Tourism has been given the auspicious nod that it is, indeed, doing some really top notch work.
So firstly, hats off to you lot working in the industry.
Yes, that’s right, according to the record international visitor numbers in year to June 2017, Australian Chamber – Tourism today claimed tourism its unsung hero for the economy.
The June publication of the Overseas Arrivals and Departures figures shows that in trend terms, 733,100 international visitors came to Australia in June 2017, an increase of 6.3 per cent from June the previous year.
This release also rounds out the 2016-17 financial year, showing visitor numbers increased from 8.45 million in 2015-16 to 8.55 million in 2016-17.
John Hart, Executive Chair of Australian Chamber – Tourism said, “These are the highest numbers on record, and we know from the last International Visitor Survey that in addition to more visitors arriving, they are staying longer and spending more.
“More Australians than ever are employed in tourism, and if the sector continues to grow many more will be.”
Hart said tourism is largely responsible for ensuring Aussies have plenty of jobs available.
“Tourism is well known for the jobs on offer to young people as a great entry into the workforce. This is certainly true, but the job opportunities generated by tourism are across all skills levels and are widely dispersed across Australia,” he added.
“Focusing on developing tourism sectors in regional areas will help address the youth unemployment crisis we are currently seeing there.
“Regions such as Townsville are hot spots for youth unemployment. We have an opportunity to leverage regional tourism to address this challenge.”
But there’s still a few conundrums at play in terms of getting visitors to all parts of our country’s vast land.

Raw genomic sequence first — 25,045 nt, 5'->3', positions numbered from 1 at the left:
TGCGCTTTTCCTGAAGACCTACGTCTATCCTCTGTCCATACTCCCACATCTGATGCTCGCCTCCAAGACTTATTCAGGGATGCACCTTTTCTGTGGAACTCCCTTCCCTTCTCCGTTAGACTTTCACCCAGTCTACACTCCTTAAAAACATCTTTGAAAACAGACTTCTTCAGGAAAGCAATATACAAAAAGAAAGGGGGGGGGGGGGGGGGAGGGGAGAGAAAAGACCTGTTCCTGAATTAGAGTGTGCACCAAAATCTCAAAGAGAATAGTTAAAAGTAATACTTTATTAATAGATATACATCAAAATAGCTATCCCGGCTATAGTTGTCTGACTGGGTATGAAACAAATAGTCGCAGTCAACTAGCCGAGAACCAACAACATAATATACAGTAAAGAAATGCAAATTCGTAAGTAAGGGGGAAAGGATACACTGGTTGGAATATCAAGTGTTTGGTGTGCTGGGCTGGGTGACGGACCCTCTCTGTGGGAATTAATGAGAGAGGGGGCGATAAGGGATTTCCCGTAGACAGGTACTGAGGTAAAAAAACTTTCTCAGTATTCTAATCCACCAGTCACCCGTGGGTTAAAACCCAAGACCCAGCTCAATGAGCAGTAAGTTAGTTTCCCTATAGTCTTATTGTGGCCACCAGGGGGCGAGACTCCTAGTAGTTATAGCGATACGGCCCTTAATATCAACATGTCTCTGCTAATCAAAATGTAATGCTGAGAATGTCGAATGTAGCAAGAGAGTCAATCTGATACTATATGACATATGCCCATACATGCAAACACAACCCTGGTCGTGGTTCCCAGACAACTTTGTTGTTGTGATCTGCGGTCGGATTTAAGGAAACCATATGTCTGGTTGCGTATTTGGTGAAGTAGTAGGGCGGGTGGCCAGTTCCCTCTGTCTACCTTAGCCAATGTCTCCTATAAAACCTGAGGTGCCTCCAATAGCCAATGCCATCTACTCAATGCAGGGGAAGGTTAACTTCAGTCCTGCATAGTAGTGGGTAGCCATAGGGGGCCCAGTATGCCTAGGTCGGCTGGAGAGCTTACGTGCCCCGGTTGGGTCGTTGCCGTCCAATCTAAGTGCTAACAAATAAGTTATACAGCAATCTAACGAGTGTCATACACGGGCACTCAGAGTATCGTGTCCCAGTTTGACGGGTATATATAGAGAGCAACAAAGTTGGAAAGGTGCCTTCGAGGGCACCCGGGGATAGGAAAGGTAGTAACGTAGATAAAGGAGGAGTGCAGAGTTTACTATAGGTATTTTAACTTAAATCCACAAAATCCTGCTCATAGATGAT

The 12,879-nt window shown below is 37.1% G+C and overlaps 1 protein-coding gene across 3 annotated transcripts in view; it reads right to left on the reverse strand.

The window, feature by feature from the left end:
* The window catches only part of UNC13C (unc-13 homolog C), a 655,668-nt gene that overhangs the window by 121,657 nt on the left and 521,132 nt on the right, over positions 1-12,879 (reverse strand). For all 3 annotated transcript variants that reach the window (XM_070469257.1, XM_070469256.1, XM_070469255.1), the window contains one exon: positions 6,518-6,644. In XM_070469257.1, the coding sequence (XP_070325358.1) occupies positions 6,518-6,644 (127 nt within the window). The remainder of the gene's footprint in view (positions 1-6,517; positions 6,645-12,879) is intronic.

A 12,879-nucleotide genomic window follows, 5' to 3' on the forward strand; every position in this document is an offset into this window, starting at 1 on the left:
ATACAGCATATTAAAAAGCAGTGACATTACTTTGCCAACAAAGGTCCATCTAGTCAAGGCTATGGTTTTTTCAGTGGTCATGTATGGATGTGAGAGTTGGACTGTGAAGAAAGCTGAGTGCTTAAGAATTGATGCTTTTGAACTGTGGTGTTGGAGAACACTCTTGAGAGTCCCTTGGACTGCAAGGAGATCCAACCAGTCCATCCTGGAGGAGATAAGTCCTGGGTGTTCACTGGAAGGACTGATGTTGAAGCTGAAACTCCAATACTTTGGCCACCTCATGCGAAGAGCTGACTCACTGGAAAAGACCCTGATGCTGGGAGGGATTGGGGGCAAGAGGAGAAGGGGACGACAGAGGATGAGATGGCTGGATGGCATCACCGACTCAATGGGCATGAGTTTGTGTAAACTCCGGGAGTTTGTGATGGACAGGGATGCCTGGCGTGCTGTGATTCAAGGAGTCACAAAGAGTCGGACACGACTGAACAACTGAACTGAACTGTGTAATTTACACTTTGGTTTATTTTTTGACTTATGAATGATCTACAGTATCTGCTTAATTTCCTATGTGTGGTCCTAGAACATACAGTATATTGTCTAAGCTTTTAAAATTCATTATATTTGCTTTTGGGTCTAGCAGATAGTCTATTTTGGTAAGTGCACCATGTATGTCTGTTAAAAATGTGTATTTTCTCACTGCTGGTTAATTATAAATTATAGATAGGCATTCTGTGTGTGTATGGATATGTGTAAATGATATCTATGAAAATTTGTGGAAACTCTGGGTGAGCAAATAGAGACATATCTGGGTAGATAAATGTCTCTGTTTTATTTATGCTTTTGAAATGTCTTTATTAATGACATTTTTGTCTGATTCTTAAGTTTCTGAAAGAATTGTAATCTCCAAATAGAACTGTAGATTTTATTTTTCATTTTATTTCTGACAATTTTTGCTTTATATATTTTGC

“To increase the numbers of visitors to our regions, we need to make it easier for tourists to get to them, and easier for them and the businesses that serve them to connect to the world,” Hart insisted.
“Governments must increase infrastructure investment around both physical and digital connectivity in order for regional tourism to reach its potential.
“Increasing the capacity of a regional conference centre, a road leading to a local attraction or expanding a regional airport directly benefits local tourism operators and direct employment in the industry, and it has flow on effects to the rest of the regional economy.
“The tourism sector continues to go from strength to strength, employing directly and indirectly almost one million Australians and contributing $53 billion to our national GDP.
“But the benefit to Australia of tourism is much more than an economic story, it is about the richness it can create in communities and the improvement in cultural understanding.
“Today’s figures also demonstrate the value Australians see in tourism experiences and cultural exchange with 850,700 residents departing Australia for holiday purposes, up 3.1 per cent from the June 2016 figures.”